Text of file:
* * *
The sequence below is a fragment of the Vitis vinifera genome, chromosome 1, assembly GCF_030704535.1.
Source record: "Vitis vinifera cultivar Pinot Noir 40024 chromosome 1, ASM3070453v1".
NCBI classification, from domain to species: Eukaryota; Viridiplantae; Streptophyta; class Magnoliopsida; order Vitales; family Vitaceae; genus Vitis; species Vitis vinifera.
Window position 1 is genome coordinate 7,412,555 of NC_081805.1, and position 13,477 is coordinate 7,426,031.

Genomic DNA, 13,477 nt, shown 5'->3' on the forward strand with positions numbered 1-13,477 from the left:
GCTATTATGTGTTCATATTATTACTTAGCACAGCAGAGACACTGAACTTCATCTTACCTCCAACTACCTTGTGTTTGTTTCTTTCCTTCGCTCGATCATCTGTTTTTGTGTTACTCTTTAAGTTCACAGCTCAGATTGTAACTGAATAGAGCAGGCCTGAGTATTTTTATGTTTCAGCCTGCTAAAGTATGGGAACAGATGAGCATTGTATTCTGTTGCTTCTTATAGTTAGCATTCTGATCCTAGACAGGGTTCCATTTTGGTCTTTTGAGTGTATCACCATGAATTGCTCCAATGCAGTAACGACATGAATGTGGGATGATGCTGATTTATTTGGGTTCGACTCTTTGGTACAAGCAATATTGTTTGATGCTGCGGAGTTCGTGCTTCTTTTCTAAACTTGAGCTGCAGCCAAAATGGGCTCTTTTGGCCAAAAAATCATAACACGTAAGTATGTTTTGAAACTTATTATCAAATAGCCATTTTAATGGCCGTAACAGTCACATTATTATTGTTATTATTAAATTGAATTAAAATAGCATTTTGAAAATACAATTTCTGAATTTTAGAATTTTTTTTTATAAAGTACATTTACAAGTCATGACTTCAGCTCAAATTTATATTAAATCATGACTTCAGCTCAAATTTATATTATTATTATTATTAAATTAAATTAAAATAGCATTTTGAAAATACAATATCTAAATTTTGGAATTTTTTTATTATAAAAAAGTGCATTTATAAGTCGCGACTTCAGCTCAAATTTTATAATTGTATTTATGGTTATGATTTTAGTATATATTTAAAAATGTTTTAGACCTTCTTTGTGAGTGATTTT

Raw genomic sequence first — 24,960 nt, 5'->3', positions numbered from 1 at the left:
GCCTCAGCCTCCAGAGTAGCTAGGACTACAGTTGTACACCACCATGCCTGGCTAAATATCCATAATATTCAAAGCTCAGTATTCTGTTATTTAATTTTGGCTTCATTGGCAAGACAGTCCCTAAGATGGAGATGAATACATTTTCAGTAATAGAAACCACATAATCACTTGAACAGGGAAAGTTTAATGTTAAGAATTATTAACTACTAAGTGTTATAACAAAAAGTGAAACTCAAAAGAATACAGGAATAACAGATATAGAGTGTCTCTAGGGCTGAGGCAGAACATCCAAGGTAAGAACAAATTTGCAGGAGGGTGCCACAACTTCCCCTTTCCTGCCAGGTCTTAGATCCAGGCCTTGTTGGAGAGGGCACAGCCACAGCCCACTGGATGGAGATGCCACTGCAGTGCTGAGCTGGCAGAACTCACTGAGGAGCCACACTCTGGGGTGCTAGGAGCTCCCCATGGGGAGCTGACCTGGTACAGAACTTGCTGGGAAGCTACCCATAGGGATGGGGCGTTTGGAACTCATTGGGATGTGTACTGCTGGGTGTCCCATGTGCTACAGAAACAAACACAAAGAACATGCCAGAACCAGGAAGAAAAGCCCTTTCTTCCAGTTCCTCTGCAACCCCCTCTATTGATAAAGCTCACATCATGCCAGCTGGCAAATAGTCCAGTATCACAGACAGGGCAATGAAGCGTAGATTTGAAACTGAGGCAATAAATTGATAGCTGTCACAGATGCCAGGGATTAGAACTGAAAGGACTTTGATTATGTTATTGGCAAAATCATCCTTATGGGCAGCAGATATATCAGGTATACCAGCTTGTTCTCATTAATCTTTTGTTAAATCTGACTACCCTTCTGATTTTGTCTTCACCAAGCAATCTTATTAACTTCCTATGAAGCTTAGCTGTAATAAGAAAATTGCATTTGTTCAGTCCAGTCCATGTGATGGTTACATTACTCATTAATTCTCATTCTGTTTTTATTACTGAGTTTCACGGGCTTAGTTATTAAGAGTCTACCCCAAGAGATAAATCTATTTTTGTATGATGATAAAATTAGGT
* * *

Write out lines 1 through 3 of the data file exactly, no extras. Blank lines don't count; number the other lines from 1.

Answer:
The sequence below is a fragment of the Vitis vinifera genome, chromosome 1, assembly GCF_030704535.1.
Source record: "Vitis vinifera cultivar Pinot Noir 40024 chromosome 1, ASM3070453v1".
NCBI classification, from domain to species: Eukaryota; Viridiplantae; Streptophyta; class Magnoliopsida; order Vitales; family Vitaceae; genus Vitis; species Vitis vinifera.